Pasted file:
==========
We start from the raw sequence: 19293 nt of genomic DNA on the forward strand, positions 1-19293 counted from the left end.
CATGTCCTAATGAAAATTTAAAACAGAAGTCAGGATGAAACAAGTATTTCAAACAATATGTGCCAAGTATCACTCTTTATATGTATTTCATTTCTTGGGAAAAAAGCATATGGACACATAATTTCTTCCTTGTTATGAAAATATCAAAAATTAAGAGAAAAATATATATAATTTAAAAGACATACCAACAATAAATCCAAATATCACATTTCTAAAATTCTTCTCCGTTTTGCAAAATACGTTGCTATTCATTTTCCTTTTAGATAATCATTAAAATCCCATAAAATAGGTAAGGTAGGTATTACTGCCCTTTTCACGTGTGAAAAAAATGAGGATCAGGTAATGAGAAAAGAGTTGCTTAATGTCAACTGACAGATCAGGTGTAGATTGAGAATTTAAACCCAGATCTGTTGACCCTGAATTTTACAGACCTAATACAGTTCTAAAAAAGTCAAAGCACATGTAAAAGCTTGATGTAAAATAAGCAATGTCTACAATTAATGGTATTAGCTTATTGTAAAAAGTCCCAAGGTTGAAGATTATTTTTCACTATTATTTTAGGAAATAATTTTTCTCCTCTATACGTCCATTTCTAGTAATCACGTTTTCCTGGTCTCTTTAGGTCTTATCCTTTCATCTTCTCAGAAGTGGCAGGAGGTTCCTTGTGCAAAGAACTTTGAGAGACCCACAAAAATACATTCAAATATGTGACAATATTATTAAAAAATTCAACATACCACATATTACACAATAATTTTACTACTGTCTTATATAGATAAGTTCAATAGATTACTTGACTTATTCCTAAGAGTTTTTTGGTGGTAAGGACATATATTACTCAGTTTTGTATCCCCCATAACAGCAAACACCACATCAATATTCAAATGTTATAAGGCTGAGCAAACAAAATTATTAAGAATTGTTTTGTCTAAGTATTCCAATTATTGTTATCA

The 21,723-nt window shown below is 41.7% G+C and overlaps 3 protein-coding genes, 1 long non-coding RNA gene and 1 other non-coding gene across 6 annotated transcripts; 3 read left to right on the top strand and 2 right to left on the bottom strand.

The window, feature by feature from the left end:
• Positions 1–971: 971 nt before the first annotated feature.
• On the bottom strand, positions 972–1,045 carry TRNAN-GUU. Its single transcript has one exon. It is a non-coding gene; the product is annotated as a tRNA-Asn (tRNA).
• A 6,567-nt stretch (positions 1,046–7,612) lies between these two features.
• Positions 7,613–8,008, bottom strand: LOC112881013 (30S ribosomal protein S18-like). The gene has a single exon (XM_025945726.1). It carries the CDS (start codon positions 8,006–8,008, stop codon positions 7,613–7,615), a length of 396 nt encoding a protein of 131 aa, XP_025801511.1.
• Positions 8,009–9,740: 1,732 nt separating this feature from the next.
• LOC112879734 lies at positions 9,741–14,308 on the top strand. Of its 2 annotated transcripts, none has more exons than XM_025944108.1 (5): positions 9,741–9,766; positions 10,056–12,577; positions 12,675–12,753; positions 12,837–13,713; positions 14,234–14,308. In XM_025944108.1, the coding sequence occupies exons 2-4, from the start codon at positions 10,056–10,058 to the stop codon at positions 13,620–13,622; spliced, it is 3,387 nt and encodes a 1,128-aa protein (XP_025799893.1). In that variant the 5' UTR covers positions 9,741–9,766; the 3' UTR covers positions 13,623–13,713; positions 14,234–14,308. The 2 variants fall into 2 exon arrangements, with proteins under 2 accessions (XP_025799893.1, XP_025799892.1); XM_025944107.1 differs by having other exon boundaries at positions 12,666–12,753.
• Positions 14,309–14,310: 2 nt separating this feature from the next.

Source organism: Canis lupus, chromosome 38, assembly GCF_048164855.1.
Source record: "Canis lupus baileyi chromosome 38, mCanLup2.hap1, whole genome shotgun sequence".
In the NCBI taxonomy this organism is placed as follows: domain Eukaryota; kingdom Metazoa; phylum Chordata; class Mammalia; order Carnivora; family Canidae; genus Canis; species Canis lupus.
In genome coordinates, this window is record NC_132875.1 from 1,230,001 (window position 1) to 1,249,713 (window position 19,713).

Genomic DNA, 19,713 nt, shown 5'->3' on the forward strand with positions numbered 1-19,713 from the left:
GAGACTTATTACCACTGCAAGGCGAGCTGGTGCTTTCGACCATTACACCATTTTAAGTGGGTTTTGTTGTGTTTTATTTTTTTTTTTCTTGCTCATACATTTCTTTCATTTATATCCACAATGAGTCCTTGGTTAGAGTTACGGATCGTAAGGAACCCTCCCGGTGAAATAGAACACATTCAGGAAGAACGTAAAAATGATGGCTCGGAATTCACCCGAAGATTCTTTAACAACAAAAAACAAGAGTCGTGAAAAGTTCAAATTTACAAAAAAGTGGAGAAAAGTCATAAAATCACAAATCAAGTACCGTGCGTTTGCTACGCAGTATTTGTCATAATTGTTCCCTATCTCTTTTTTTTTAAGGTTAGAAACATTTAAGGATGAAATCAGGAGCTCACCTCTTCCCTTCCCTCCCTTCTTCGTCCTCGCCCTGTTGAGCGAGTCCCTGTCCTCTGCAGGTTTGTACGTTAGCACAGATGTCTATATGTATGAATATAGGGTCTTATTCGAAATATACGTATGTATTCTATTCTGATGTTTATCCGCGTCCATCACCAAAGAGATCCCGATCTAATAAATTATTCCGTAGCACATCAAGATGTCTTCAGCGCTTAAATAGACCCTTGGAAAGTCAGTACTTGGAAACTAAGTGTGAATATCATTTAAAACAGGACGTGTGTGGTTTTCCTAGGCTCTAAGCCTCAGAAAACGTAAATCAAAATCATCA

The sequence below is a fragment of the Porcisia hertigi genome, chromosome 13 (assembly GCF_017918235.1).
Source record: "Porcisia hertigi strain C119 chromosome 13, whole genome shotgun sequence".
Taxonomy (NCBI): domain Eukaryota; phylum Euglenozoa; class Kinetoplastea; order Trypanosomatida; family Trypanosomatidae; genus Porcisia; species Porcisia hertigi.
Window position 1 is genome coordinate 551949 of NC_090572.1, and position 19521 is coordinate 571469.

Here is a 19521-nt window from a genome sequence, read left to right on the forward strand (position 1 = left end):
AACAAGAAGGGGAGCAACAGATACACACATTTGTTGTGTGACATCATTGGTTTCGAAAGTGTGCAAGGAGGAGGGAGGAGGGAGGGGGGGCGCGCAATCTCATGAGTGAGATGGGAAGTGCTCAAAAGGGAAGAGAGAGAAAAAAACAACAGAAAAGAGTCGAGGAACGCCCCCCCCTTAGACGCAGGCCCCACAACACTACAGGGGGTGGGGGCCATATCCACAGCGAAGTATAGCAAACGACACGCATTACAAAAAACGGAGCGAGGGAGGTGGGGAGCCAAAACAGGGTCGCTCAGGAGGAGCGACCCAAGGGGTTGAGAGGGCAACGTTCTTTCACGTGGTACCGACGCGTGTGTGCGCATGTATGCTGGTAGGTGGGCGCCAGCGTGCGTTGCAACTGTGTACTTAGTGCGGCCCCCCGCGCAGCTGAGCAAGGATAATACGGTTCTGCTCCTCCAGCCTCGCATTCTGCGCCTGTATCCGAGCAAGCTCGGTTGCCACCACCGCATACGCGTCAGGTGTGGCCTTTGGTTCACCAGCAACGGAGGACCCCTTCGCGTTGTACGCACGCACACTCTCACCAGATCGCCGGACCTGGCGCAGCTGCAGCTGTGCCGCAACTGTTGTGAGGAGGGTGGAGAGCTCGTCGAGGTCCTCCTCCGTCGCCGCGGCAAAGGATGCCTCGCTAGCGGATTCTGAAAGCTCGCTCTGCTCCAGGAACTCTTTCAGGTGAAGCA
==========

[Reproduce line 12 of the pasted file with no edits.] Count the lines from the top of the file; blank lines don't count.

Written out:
Source organism: Canis lupus, chromosome 38, assembly GCF_048164855.1.